Under The Elm Tree – Episode 03

AS if Sid could feel her gaze upon him, he looked up, blinking against the rain, and his face broke into a wide grin. Kitty smiled. She couldn’t remember a time when Sid hadn’t been in her life. They’d known each other since they were babies.

“Kitty!” he called.

She pushed open the window, and a spray of rain swept in.


“Are you going to the dance on Sat’day?”

“I might be.”

“Would you like to come wi’ me?” he asked.

She paused, aware that lately his behaviour towards her had become more attentive.

“We can walk down together,” she agreed non-commitally.

As she gave her shoulder-length waves their customary hundred strokes, she pondered the situation. Through the open window, Kitty could hear the steady tread of two pairs of boots turning right on to the lane towards the farm where Sid and her father both worked. As long as he wasn’t becoming sweet on her. She frowned. She would hate things to change between them.

Pulling on her cardigan, she opened her bedroom door. A delicious smell of frying wafted up the stairs to greet her. She hurried down to the tiny room next to the scullery that served as both kitchen and living-room. She was starving!

Kitty’s mother was standing at the gas stove, her apron on, cracking eggs into a pan. George was the eldest of the children at home since Joyce had been taken on at the new telephone exchange and gone to live in Farchester. He sat opposite Florence at the table, chewing a crust of bread contentedly. It seemed he was in no hurry for the five-mile journey to the carpenter’s shop in the next village where he worked.

“You’d better get a move on, son,” Muriel reminded him, glancing at the alarm clock on the dresser before motioning Kitty to sit down.

George drained his teacup and stood up, pushing back his chair.

“Right you are, Mother,” he said obediently, but he winked at Kitty and stopped to give Florence’s plait a playful tug as he stepped round the table. He was a live wire, was George.

Florence glanced up from the fashion magazine she’d propped against the teapot in front of her, and gave him a glare. All of the children had their father’s wavy hair, but while Kitty’s and George’s was dark, Florence and Joyce were fair like their mother.

Soon there was the sound of the porch door banging shut.

“You’d better get going, too, my girl,” Muriel added sternly, “or you’ll be late for prayers.”

Florence shrugged.

“I don’t care!” she said defiantly. “I’ll be leaving school at Christmas anyway.”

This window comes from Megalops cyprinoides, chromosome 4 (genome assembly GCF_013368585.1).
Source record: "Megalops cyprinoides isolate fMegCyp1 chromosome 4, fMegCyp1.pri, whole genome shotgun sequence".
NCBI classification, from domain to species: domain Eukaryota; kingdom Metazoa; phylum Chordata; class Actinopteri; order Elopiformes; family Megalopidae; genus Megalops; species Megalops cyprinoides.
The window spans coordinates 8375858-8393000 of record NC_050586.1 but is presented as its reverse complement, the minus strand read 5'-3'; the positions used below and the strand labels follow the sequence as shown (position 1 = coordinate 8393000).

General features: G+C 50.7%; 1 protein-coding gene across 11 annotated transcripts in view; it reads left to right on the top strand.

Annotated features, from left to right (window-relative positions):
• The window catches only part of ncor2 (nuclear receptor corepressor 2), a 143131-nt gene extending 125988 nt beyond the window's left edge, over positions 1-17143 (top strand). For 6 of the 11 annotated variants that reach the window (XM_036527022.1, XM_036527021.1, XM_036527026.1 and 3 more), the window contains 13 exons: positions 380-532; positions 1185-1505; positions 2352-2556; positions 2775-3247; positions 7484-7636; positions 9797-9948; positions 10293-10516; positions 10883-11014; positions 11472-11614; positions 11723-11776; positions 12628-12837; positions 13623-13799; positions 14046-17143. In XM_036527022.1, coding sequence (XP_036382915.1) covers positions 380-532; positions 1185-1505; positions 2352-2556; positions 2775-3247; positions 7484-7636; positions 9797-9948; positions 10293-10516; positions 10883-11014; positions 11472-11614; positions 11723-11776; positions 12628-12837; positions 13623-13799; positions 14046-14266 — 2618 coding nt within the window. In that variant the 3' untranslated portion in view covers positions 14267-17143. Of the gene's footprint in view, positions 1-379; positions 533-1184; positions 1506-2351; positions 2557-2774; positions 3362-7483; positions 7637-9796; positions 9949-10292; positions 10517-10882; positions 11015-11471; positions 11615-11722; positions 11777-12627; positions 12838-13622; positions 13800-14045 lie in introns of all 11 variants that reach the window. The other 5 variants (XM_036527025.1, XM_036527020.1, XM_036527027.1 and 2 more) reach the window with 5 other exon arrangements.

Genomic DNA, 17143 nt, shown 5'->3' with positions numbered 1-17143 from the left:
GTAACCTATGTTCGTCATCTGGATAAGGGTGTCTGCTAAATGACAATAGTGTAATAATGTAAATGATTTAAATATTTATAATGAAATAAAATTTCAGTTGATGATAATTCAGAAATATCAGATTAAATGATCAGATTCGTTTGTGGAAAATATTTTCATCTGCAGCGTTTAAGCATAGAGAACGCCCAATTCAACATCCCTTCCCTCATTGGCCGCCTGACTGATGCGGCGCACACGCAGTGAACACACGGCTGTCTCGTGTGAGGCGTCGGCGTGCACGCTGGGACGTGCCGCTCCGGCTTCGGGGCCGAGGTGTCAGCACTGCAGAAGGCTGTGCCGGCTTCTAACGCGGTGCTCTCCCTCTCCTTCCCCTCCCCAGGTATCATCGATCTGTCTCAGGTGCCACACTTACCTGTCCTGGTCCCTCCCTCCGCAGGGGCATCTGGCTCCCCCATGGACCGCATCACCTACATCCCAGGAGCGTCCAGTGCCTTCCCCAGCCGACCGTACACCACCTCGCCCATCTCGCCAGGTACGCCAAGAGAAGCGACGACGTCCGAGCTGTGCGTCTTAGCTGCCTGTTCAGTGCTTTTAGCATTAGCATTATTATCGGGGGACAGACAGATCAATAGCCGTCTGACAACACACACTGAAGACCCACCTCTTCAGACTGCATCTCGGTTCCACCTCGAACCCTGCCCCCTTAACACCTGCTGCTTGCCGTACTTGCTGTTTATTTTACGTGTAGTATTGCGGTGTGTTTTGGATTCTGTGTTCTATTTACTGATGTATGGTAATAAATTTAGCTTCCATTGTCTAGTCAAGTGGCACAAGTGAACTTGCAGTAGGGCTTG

“Don’t care was made to care,” Muriel told her as she slid an old Oxo tin across the oilcloth table cover towards her. “Here’s your sandwiches,” she said. “Now off you go.”

Kitty never took offence at her mother’s tone, for she knew that beneath her sharp exterior beat a warm and kindly heart. But Florence, so similar in character to Muriel, often clashed with her.

“Do you want an egg, Kitty?”

“Yes, please, Mother.” She drew a cup towards her, and reached for the teapot. The movement caused Florence’s magazine to tumble to the table, and she gave Kitty a frowning stare before getting up and flouncing out into the hall.

“Make sure you wrap up well!” Muriel called as she flipped the egg over in the pan. The porch door banged shut for the second time. “Well, thank goodness that’s the last of you ever going to be fourteen,” she said, letting out a long sigh.

“Don’t mind Flo, Mother,” Kitty reassured her. “She’s worried about starting work in Farchester, that’s all. She was telling me about it last night before we went to sleep. She might not be very good at schoolwork, but she’s wonderful with her needle, isn’t she? It’s all she’s ever wanted to do.”

“My cousin Edie’ll look after her,” Muriel said firmly. “And Joyce will be there for a week or two till she gets wed in the New Year. That’ll help her settle in.”

“I’m sure it will, Mother, and she is excited about the apprenticeship,” Kitty replied. “It’s just the thought of living away from home that’s making her bad-tempered,” she continued. “She likes cousin Edie well enough, and she’s pleased she’ll be sharing Joyce’s room for a bit, but it’s not the same as home,” she finished.

Muriel’s face softened, then she pulled herself up.

“It don’t do to wrap young ’uns up in cotton wool,” she said, folding her arms. “She’s got to earn her way in life same as everybody else, an’ that’s an end to it!”

Alan Spink

Alan is a member of the “Friend” Fiction Team. He enjoys working closely with writers and being part of the creative process, which sees storytelling ideas come to fruition. A keen reader, he also writes fiction and enjoys watching football and movies in his spare time. His one tip to new writers is “write from your imagination”.